[transcription and footnotes have been provided by the collection donor]
Dear Aunt Georgie,
Have received your letter of good wishes dated 1st November. Am not quite certain, but think that I owe you a letter. Would have answered your letter above earlier, only I thought that when I did reply I would like to let you know that the parcel you referred to had reached me safely. It came last night - in perfect condition. I appreciate your kindness very much, and shall enjoy all you have sent, because some of things are unobtainable here. The two photos in the parcel are also very good. I would very much like to see you all, and it shouldn't be far hence now seeing that this beastly war is over as far as fighting is concerned. You must be very thankful, I know they are at home. Rich has recently been over to England on leave, and he went and saw Mother & Father, and from what he told them they discovered that I was only about 12 kilometres away from him for about a couple months. I was not aware of it though, had I been possessed of a knowledge of his whereabouts, I would have hunted him out for sure. I met a Corpl. a little while ago, who said he knew him very well, in fact he was one of a party of fellows who always knocked about together, but Rich was not with them then. Am very glad to think that he has been spared, because I believe he has had a pretty rough time of it. Denis you know came out to France in September this year, and was just in time to see some very hard fighting to the last - he was gassed very slightly, and then five days before the armistice was signed was marked "Base" with Trench Fever, of which complaint has fairly knocked him out.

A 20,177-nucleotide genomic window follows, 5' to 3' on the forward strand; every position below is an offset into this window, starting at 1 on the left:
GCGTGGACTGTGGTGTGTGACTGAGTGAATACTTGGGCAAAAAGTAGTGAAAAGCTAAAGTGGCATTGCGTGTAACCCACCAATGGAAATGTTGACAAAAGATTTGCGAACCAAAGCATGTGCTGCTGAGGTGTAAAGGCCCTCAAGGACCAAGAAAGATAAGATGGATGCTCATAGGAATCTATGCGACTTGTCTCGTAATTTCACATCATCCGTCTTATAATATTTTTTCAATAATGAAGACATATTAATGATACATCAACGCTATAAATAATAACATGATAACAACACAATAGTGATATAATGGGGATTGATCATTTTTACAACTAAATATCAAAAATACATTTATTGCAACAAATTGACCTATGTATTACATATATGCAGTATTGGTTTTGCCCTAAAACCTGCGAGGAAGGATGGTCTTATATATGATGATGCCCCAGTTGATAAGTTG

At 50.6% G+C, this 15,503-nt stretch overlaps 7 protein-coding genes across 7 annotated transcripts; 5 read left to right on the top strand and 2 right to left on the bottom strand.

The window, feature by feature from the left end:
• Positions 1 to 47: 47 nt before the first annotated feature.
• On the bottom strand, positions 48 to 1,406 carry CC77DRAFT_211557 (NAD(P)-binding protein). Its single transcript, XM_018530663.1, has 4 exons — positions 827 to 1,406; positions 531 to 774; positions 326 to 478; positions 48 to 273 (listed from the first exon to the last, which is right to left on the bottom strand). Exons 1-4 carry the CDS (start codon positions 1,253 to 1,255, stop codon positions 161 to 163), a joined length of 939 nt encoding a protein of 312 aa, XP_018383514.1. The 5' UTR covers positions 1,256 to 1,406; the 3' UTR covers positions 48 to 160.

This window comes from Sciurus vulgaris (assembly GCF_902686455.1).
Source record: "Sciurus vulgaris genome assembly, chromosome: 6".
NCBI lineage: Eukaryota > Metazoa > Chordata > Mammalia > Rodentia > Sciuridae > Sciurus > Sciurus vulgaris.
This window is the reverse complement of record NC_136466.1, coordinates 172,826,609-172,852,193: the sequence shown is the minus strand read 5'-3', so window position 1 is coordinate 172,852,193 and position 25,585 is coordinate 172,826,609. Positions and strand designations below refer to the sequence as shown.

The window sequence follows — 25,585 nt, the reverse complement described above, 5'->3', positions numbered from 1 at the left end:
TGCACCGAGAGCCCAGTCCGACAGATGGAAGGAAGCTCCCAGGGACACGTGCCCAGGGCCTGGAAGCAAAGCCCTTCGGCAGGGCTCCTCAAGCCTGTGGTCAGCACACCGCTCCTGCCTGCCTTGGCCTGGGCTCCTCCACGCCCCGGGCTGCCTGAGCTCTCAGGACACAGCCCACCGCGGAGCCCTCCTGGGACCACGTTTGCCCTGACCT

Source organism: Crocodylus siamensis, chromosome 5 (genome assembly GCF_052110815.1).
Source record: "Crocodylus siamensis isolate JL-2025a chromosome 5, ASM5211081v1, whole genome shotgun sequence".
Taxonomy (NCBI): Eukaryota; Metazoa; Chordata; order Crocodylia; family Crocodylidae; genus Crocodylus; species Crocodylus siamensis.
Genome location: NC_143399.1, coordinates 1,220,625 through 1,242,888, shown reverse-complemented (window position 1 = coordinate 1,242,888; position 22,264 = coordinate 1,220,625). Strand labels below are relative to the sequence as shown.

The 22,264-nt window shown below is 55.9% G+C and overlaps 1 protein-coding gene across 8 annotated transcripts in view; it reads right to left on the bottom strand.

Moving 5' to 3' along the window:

I managed to get permission to go and see him in hospital, he was up at the time but walking with a stick, very weak about the legs, since then he has been sent down to an convalescent home near the borders of Italy, the climate down there being very warm, and favourable for invalids. Anyway I (and they at home) are very grateful that he has been spared so far. Perhaps you would like his address:- 2/Lieut. D. H. Emery, Essex Regt., No.8 [Michelham] Home for Convalescent British Officers, c/o A.P.O. Sy., B.E.F. France. Thanks very much for Rich's address, I am writing him for Xmas. I believe he is a long way from me now - dispatch riding I think.
Hope yourself and Uncle Will have managed to miss the "Flue" - it has been bad everywhere I think. Must now close with best love and thoughts of you both - and the usual good old Xmas Greetings. Hoping to see you all soon. Please don't forget to remember me kindly to Uncle Raymond, and give him my best wishes.
Your affectionate Nephew
 Private Richard W. Mercer, 1st Canadian Motor Machine Gun Brigade is granted leave "In the Field" from October 26, 1918 until November 8th 1918. This is his second 14 day "Leave to England" since April 1917 and occurs during the final two weeks of the Great War.
 Further research is required on this military unit.
 From this important comment by his military experienced cousin, we can assume Pte. Mercer was now being strongly affected by his extended combat experiences at the Front. The continued heavy fighting in the Fall of 1918, as the Allies continued using the Canadians and Australians as the "Shock Troops" to drive the Germans back and win the Great War in 1918, must have been a factor in Alan Emery noting his younger cousin's mental and physical state. Every soldier has a limit of endurance and after 18 months of combat, two woundings and loss of many comrades, Pte. Mercer may now have been reaching his mental and physical limit.
 The British military system maintained a rigid class structure - even for its wounded.
 Pte. Mercer was a dispatch rider on a 750cc Clyno motorcycle when with the 2nd Canadian Motor Machine Gun Brigade doing duty with the Allied occupation forces in the area around Bonn, Germany.
 'Flue' is reference to the great influenza epidemic that killed millions of people world wide.